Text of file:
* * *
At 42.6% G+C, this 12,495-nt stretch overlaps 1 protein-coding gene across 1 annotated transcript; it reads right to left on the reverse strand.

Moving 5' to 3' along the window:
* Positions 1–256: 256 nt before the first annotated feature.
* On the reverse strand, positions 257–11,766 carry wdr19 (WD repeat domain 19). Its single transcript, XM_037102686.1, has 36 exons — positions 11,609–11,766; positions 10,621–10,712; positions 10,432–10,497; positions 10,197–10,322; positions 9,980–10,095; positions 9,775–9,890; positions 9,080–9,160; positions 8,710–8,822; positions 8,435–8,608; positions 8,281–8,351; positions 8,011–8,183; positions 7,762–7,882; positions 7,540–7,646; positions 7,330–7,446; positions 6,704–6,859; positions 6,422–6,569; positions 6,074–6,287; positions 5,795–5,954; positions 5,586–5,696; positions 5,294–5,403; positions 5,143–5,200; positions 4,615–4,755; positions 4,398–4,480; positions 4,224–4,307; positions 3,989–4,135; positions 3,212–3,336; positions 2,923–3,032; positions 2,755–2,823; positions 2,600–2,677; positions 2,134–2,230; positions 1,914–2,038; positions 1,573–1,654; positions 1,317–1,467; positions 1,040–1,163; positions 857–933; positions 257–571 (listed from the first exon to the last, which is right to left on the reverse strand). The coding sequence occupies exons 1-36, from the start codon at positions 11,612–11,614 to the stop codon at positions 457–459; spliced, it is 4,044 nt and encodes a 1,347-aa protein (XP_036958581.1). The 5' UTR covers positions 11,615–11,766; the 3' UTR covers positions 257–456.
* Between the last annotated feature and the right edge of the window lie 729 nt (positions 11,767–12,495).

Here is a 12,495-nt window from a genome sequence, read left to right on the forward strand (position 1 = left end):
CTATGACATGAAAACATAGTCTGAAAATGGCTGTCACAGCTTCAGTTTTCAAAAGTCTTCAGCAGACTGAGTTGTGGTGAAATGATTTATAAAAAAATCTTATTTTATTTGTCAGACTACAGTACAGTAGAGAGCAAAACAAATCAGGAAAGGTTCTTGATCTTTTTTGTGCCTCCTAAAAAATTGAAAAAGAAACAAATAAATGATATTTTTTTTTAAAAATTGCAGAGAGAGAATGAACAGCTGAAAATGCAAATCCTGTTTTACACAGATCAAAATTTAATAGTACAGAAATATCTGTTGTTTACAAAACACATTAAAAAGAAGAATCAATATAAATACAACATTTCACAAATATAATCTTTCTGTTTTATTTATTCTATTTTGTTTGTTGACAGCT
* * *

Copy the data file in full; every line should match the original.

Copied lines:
At 42.6% G+C, this 12,495-nt stretch overlaps 1 protein-coding gene across 1 annotated transcript; it reads right to left on the reverse strand.

Moving 5' to 3' along the window:
* Positions 1–256: 256 nt before the first annotated feature.
* On the reverse strand, positions 257–11,766 carry wdr19 (WD repeat domain 19). Its single transcript, XM_037102686.1, has 36 exons — positions 11,609–11,766; positions 10,621–10,712; positions 10,432–10,497; positions 10,197–10,322; positions 9,980–10,095; positions 9,775–9,890; positions 9,080–9,160; positions 8,710–8,822; positions 8,435–8,608; positions 8,281–8,351; positions 8,011–8,183; positions 7,762–7,882; positions 7,540–7,646; positions 7,330–7,446; positions 6,704–6,859; positions 6,422–6,569; positions 6,074–6,287; positions 5,795–5,954; positions 5,586–5,696; positions 5,294–5,403; positions 5,143–5,200; positions 4,615–4,755; positions 4,398–4,480; positions 4,224–4,307; positions 3,989–4,135; positions 3,212–3,336; positions 2,923–3,032; positions 2,755–2,823; positions 2,600–2,677; positions 2,134–2,230; positions 1,914–2,038; positions 1,573–1,654; positions 1,317–1,467; positions 1,040–1,163; positions 857–933; positions 257–571 (listed from the first exon to the last, which is right to left on the reverse strand). The coding sequence occupies exons 1-36, from the start codon at positions 11,612–11,614 to the stop codon at positions 457–459; spliced, it is 4,044 nt and encodes a 1,347-aa protein (XP_036958581.1). The 5' UTR covers positions 11,615–11,766; the 3' UTR covers positions 257–456.
* Between the last annotated feature and the right edge of the window lie 729 nt (positions 11,767–12,495).

Here is a 12,495-nt window from a genome sequence, read left to right on the forward strand (position 1 = left end):
CTATGACATGAAAACATAGTCTGAAAATGGCTGTCACAGCTTCAGTTTTCAAAAGTCTTCAGCAGACTGAGTTGTGGTGAAATGATTTATAAAAAAATCTTATTTTATTTGTCAGACTACAGTACAGTAGAGAGCAAAACAAATCAGGAAAGGTTCTTGATCTTTTTTGTGCCTCCTAAAAAATTGAAAAAGAAACAAATAAATGATATTTTTTTTTAAAAATTGCAGAGAGAGAATGAACAGCTGAAAATGCAAATCCTGTTTTACACAGATCAAAATTTAATAGTACAGAAATATCTGTTGTTTACAAAACACATTAAAAAGAAGAATCAATATAAATACAACATTTCACAAATATAATCTTTCTGTTTTATTTATTCTATTTTGTTTGTTGACAGCT